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It's no secret that Social Security isn't in the best financial shape, but it's not broke or bankrupt like many people would have you believe. The Social Security Board of Trustees recently released its 2016 report on the financial status of the program, now and in the future, so here are the facts you need to know -- and what we can do to fix the problem.

Don't believe the lies

It's a common myth that Social Security is broke, or is going to be bankrupt in the near future, and many people (including some of the news media) perpetuate this fallacy. I even saw one news story claiming that the U.S. government admitted Social Security is going bankrupt and that it would lead to a "collapse" since many Americans haven't saved much for retirement.

While it's true that Social Security isn't sustainable in its current form, it's still nearly two decades away from potentially running into serious financial trouble. And though it's true that many Americans have done a poor job of saving, even if Social Security did run out of money, it wouldn't leave retirees without any income.

The true financial state of Social Security

Let's be perfectly clear: Social Security has money in the bank, and a good amount of it. Throughout its 80-year history, Social Security has collected about $19 trillion, and has paid out $16.1 trillion as of the end of 2015. Subtracting those two numbers shows that Social Security had over $2.8 trillion in reserves at that time.

And, for the time being, the program is taking in more money that it's paying out. In fact, Social Security's income is projected to exceed the program's costs through 2019; 2015's surplus was about $23 billion.

The bad news is that it's not expected to last. Social Security takes in money in two primary ways: payroll taxes and interest earned on its reserves. Excluding interest, there is actually expected to be a deficit going forward, averaging $69 billion per year through 2019 and rising sharply after that. Beginning in 2020, Social Security will need to tap into its reserves in order to meet its obligations to retirees, and this is expected to result in complete depletion of the trust fund in 2034.

So Social Security won't run into serious trouble for almost two decades. After 2034, retirees won't stop getting checks. In fact, the incoming payroll taxes will still be enough to cover about three-quarters of promised benefits.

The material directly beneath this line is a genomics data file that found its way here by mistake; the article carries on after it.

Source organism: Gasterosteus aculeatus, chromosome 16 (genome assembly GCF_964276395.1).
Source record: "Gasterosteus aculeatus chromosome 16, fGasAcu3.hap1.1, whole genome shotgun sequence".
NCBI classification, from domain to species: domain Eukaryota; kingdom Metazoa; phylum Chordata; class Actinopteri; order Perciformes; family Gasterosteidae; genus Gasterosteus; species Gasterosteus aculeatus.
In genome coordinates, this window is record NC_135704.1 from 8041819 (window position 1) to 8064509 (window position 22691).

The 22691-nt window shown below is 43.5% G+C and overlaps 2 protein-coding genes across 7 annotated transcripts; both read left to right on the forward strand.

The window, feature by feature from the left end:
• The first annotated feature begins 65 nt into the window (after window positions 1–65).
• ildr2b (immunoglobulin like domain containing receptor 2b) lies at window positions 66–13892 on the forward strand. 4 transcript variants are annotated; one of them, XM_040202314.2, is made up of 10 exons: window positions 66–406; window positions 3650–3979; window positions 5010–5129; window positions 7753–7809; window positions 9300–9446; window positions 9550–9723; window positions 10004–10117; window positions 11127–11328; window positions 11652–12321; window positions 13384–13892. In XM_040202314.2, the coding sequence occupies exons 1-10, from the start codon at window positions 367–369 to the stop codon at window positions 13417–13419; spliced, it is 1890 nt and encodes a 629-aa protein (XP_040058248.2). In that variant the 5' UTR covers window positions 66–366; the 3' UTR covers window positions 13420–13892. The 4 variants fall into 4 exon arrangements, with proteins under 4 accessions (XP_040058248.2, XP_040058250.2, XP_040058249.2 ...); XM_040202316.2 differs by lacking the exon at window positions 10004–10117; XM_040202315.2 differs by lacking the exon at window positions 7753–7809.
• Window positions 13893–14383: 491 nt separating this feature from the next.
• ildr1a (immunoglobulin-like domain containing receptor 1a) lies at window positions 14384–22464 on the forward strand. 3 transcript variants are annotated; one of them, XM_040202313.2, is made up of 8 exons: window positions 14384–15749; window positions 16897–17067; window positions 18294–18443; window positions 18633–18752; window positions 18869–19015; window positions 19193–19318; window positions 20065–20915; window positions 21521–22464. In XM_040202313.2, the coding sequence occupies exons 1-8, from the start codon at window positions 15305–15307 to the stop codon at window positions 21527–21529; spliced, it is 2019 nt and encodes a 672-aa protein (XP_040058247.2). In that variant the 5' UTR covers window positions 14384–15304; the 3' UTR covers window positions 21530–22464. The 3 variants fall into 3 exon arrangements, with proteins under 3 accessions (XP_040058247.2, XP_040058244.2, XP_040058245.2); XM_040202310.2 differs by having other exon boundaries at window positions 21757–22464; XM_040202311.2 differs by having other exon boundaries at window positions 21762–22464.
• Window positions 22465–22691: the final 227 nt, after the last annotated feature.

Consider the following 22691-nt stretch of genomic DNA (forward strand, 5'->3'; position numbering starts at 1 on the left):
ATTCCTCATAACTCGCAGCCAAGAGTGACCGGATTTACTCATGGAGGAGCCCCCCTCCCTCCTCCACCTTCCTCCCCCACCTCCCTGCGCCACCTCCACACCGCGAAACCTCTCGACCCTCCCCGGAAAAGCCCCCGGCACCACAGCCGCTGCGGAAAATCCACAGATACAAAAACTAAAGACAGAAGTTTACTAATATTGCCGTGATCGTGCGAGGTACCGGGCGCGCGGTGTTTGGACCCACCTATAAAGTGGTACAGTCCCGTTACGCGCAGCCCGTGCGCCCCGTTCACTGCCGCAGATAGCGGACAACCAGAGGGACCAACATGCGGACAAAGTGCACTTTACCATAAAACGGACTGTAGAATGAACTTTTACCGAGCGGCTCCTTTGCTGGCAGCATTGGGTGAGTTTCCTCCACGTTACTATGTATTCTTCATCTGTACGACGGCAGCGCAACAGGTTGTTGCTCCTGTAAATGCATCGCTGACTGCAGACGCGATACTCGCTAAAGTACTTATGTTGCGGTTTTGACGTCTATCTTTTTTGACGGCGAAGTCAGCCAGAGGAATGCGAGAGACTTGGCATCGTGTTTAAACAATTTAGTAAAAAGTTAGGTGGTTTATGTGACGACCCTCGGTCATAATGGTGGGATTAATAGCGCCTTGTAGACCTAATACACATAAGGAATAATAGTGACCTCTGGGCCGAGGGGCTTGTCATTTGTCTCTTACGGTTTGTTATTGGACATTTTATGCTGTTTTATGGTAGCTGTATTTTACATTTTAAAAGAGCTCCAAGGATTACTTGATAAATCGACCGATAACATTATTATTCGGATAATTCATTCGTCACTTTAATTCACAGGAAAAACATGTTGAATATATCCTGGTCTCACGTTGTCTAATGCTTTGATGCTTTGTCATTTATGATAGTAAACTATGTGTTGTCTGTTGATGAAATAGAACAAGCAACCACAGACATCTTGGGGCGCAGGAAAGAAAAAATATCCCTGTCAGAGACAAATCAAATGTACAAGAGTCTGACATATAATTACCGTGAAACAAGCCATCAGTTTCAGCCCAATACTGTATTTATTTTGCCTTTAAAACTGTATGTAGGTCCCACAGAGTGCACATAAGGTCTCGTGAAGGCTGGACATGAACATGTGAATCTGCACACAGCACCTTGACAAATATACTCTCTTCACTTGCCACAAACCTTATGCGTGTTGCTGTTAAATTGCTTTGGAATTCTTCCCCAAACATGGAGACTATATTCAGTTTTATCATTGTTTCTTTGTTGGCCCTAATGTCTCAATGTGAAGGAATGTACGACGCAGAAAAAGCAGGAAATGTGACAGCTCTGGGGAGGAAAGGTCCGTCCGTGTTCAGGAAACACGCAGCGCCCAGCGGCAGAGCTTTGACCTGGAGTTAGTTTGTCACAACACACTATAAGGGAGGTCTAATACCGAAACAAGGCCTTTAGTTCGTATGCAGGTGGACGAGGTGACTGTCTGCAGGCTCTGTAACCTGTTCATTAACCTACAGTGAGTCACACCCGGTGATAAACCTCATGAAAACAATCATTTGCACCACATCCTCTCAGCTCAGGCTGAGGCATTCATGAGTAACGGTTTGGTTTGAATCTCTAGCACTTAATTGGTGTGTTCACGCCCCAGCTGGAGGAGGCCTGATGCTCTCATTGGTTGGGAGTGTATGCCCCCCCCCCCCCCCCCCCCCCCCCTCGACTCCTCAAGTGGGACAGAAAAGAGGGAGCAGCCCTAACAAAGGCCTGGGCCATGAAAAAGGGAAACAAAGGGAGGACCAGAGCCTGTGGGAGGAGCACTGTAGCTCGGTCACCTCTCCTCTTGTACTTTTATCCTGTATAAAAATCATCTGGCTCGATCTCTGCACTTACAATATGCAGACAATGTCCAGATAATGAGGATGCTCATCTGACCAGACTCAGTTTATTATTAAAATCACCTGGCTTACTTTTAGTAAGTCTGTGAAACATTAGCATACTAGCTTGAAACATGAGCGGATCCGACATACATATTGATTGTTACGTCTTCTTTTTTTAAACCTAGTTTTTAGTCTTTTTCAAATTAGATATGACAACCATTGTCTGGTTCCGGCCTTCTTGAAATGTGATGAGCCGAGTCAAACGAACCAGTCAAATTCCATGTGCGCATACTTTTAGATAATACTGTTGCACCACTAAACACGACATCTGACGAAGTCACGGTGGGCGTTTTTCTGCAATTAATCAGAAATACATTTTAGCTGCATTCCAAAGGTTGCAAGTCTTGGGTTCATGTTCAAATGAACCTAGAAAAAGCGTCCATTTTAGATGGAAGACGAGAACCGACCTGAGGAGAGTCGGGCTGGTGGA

So, as a worst-case scenario, retirees would see a 25% pay cut from Social Security beginning in 2034.

What can be done, and what will be done?

I say this would be a worst-case scenario because it's unlikely to happen exactly this way. History tells us that Congress will do something to fix the shortfall, and there are several ways it can be done. However, most of the possible solutions fall into one of two categories: tax increases or benefit reductions.

As far as tax increases go, this can take the form of an across-the-board increase on the payroll tax, which is currently 6.2% for both employers and employees. Or, Congress could decide to raise or eliminate the cap on taxable earnings, which currently sits at $118,500.

Across-the-board benefit reductions are so unpopular on both sides of the political spectrum that they're unlikely to gain serious traction, but there are other ways to cut benefits. For example, benefits could be cut for high-income retirees, or the number of working years used to determine benefits could be increased.

According to one in-depth study, any form of benefit reduction would be quite unpopular among the American people. Tax increases, on the other hand, would receive widespread support if they translated into retirement security. In fact, 83% of participants were in favor of increasing the payroll tax to 7.2% and 80% favor eliminating the earnings cap. These figures include a majority in all income groups, age groups, and political parties.

The bottom line is that Social Security will need some changes before you can be 100% confident that your full retirement benefit will be there for as long as you need it, but it's not time to panic just yet.